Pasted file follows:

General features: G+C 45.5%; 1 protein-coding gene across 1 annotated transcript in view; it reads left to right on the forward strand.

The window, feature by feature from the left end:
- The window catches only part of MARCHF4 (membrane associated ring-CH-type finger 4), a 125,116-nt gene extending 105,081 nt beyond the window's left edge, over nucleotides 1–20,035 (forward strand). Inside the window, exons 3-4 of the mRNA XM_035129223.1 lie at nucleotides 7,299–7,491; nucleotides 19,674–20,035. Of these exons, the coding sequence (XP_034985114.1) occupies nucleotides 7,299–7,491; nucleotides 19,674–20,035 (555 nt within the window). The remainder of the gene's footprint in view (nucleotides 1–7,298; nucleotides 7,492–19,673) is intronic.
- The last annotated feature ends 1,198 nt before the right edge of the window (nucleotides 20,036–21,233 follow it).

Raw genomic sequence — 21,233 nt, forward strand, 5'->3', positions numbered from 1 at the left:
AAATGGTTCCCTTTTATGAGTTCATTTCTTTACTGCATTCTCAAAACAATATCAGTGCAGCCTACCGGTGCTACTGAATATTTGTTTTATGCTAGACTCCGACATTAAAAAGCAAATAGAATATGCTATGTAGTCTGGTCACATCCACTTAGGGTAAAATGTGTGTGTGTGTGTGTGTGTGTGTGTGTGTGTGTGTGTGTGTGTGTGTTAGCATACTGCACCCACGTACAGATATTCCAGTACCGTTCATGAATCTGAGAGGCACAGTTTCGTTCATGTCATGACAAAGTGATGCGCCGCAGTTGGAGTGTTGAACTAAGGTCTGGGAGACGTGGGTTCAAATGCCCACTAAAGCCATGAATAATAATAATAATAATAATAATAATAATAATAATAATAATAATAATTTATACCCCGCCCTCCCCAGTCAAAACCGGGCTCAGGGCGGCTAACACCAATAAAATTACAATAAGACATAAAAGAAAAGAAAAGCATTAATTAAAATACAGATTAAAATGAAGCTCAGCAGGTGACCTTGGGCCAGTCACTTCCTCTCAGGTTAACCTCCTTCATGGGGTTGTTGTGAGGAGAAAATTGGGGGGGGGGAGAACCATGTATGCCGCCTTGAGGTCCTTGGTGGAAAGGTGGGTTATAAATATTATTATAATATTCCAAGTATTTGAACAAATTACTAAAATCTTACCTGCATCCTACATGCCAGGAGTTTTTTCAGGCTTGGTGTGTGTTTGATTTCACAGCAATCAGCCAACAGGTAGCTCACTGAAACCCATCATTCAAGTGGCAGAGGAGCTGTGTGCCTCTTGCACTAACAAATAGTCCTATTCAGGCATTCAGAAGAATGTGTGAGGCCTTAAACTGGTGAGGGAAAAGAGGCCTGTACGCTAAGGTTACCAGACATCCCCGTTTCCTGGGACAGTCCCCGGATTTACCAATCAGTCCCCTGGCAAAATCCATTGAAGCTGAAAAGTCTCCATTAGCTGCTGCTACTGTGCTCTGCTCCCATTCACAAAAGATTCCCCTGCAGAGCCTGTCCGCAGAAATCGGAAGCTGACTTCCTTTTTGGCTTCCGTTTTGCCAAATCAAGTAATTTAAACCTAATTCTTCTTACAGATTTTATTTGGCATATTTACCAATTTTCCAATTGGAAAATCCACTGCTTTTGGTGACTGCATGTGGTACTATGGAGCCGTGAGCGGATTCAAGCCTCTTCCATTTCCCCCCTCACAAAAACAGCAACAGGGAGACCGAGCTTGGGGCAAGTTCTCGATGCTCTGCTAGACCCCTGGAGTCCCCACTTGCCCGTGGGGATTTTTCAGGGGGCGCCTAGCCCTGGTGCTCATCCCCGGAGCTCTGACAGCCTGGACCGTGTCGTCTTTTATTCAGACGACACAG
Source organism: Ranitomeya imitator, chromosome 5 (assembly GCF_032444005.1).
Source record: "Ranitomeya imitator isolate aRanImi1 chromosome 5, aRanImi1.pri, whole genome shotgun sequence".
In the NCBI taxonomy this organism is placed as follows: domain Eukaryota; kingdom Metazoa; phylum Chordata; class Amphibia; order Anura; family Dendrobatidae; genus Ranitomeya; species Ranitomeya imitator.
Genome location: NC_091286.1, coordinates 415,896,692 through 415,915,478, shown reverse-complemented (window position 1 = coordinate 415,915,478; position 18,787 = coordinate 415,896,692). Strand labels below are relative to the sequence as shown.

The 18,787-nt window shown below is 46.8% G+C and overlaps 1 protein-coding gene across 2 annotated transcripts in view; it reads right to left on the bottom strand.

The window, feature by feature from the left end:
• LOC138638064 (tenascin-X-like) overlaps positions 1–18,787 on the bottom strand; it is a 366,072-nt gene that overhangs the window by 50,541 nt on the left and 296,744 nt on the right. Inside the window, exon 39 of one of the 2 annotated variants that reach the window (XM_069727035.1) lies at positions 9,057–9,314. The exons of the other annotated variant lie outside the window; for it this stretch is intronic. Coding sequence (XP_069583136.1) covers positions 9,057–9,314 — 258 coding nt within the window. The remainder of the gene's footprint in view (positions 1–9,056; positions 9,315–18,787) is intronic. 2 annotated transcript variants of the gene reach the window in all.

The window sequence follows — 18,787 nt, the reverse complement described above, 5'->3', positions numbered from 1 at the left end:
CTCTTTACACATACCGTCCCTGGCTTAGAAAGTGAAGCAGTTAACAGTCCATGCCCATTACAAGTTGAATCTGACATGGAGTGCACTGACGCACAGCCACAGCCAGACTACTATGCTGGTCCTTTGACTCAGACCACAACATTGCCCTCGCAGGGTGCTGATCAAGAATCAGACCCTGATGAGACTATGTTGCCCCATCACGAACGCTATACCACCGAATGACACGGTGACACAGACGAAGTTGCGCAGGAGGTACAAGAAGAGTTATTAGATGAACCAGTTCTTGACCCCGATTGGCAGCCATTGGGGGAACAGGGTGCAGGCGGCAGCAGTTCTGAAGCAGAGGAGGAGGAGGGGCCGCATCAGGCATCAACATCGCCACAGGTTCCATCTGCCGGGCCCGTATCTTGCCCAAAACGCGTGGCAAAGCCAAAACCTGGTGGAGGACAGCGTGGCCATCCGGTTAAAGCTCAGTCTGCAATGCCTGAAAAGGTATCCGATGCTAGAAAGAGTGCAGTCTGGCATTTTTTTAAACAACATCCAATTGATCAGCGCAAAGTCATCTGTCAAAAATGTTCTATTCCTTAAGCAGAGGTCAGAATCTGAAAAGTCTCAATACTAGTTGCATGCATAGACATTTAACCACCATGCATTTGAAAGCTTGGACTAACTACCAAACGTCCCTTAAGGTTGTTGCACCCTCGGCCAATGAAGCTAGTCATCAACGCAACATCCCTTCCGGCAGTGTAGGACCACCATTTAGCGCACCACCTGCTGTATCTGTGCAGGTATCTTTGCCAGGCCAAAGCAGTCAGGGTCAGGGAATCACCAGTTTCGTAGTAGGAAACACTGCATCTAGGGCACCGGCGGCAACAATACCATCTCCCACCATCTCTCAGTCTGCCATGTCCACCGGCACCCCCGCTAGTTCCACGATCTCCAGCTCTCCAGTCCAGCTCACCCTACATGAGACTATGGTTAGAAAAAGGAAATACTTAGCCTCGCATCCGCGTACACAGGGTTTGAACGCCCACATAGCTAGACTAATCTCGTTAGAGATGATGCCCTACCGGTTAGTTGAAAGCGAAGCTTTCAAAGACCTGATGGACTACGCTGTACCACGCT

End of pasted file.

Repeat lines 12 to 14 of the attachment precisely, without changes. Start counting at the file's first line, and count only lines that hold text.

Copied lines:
The window, feature by feature from the left end:
• LOC138638064 (tenascin-X-like) overlaps positions 1–18,787 on the bottom strand; it is a 366,072-nt gene that overhangs the window by 50,541 nt on the left and 296,744 nt on the right. Inside the window, exon 39 of one of the 2 annotated variants that reach the window (XM_069727035.1) lies at positions 9,057–9,314. The exons of the other annotated variant lie outside the window; for it this stretch is intronic. Coding sequence (XP_069583136.1) covers positions 9,057–9,314 — 258 coding nt within the window. The remainder of the gene's footprint in view (positions 1–9,056; positions 9,315–18,787) is intronic. 2 annotated transcript variants of the gene reach the window in all.

The window sequence follows — 18,787 nt, the reverse complement described above, 5'->3', positions numbered from 1 at the left end: